present in paying quantities. The property has now passed into the
hands of an American company, although English stockholders still
have an interest.

To return to the history of the Valley proper. In 1858, the quiet
which still prevailed was disturbed by big, three-seated coaches,
drawn by dashing horses — the Butterfield stages, which provided
transportation and carried mail between San Francisco and St.
Louis. In this connection, the following extract may be of interest,
taken from the report of Special Agent G. Bailey to Postmaster-
General Brown, dated October 18, 1858, after making the first over-
land trip:

"Left San Francisco Plaza at precisely ten minutes past midnight
on the 14th of Sept., 1858, and arrived at Tipton, terminus of the
Pacific railway, at five minutes past nine, in the morning, Oct. 9th.
The mails reached St. Louis the same day at forty-five minutes past
eight p. m. Time actually consumed between San Francisco and
St. Louis, 24 days, 18 hours and 26 minutes.

"The second division of the trip, with time and distance between
points: Los Angeles to El Monte, 13 miles; San Jose, 12; Chino
Rancho, 12; Temescal, 20; Laguna Grande, 10; Temecula, 21;
Tejunga, 14; Oak Grove, 12; Warner's Rancho, 10; San Felipe, 16;
Vallecito, 18; Palm Springs, 9; Carrisso Creek, 9; Indian Wells,
32; Alamo Mocho, 24; Cook's Wells, 22; Pilot Knob, 18; Fort
Yuma, 10; Total, 282 miles. Time, seventy-one hours and forty-
five minutes. Note : There is no water on this route between Car-
risso Springs and the Colorado, except at stations."

In the eighties the ruins of what was known as the "old stage
station" were pointed out in the Temescal valley, and a fitting story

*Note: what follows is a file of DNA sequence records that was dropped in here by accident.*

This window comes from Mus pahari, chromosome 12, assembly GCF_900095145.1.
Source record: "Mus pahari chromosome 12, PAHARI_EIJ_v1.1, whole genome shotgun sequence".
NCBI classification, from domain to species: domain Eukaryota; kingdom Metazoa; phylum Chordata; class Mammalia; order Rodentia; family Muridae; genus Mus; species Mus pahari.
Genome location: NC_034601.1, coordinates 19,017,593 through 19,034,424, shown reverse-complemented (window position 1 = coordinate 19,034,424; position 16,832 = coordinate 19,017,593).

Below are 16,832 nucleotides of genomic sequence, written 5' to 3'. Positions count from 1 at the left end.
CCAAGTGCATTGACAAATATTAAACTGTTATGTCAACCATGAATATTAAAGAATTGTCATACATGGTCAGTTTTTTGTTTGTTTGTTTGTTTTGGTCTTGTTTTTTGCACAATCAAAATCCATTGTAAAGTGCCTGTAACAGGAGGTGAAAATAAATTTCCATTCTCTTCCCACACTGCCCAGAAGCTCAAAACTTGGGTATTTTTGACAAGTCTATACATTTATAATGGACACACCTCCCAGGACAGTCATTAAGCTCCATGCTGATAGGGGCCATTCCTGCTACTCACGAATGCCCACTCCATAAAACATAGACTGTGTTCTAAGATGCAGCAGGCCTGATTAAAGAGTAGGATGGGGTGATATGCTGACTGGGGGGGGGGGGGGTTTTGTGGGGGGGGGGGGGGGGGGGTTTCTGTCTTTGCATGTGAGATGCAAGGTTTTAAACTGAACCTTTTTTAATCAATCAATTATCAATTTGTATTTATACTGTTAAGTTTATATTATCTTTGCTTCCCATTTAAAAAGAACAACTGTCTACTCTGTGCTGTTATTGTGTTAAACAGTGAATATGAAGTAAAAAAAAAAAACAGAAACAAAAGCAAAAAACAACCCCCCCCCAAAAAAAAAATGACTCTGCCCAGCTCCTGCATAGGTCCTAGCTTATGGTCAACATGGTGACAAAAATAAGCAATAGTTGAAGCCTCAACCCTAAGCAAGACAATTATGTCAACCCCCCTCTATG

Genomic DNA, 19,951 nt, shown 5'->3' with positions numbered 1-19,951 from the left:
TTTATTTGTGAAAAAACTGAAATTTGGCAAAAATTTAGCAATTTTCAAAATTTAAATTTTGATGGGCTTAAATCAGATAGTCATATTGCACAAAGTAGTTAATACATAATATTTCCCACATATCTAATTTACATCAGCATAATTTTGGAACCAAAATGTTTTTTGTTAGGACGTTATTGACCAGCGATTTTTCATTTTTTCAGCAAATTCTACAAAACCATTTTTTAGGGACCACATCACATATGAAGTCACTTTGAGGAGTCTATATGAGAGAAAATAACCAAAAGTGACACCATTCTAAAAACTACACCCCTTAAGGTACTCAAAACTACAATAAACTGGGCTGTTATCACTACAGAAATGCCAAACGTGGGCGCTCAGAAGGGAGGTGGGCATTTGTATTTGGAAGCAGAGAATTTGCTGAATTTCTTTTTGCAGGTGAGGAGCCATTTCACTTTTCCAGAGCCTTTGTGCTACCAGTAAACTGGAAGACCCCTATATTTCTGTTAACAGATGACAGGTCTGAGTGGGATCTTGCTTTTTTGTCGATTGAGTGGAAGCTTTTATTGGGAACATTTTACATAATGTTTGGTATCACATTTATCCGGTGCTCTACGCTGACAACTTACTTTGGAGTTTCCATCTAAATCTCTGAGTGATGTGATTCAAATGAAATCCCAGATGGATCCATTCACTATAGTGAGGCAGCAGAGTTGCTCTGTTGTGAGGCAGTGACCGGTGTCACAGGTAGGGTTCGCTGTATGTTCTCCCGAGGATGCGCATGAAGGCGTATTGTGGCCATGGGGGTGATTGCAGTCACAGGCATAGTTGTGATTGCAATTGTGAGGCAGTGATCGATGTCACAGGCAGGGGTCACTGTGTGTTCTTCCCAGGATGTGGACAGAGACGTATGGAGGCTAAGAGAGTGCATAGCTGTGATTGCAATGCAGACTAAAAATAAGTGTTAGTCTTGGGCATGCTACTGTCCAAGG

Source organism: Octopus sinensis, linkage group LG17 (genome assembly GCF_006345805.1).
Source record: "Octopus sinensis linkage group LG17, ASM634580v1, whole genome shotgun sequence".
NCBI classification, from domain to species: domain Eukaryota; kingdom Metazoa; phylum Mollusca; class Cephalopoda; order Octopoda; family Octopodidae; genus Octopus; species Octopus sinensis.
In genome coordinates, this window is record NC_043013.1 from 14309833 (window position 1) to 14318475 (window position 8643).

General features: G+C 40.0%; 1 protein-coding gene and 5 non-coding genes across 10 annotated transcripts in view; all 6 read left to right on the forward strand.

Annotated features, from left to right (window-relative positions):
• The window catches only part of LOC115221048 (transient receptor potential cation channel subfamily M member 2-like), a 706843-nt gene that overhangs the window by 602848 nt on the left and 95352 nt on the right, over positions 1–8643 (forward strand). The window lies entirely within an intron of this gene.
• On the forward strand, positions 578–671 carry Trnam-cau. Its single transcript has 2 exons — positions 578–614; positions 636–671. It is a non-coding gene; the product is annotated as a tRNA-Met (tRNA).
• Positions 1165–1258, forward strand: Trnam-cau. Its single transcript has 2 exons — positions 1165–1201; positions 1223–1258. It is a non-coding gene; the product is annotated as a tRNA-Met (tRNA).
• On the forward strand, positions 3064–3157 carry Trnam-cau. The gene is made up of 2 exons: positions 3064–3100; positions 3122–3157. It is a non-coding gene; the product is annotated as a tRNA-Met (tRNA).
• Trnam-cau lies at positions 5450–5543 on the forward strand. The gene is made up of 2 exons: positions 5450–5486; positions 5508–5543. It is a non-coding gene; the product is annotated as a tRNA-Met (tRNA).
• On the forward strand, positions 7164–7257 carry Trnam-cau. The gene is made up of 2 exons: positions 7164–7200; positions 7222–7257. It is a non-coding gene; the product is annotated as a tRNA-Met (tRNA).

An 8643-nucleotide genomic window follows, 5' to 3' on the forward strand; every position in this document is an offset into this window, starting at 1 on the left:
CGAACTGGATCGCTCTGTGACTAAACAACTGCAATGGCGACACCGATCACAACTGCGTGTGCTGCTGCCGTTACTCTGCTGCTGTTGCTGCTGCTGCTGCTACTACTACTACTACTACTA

of a peddler who was said to have reached this station and was
never seen again, was current. However, the Serrano sisters, who
vividly recall the big stages, state that the station used was further
down the valley, and was never at the building named.

In 1866 the Temescal School District was organized, the fifth
in San Bernardino County. Its boundaries were defined, according
to Book A, of the Supervisors' Minutes, as: "Commencing at the
N. E. point of the Jurupa Dist. and running S. E. to the boundary
of San Diego County, and containing all that portion of the county
not included in other districts." As San Bernardino was, at this
time, the largest county in the U. S., and this district extended from
the Santa Ana River to the Colorado and included all but a small
comer of the area of the county, Temescal may be fairly supposed
to have been the largest school district in the U. S. A California

18 Historical Society of Southern California

school house was planted under a huge sycamore tree, and here
the children of the settlers — all speaking Spanish, though Enghsh
was taught — were gathered. This building, with some repairs,
served until 1889, when a fine modem building took its place and
still serves.

The oldest resident of the Temescal valley, now, is Mr. C. J.
Compton, who, with his brother, Ambrose, arrived here from Eng-
land in 1879, and purchased squatter's rights, which had already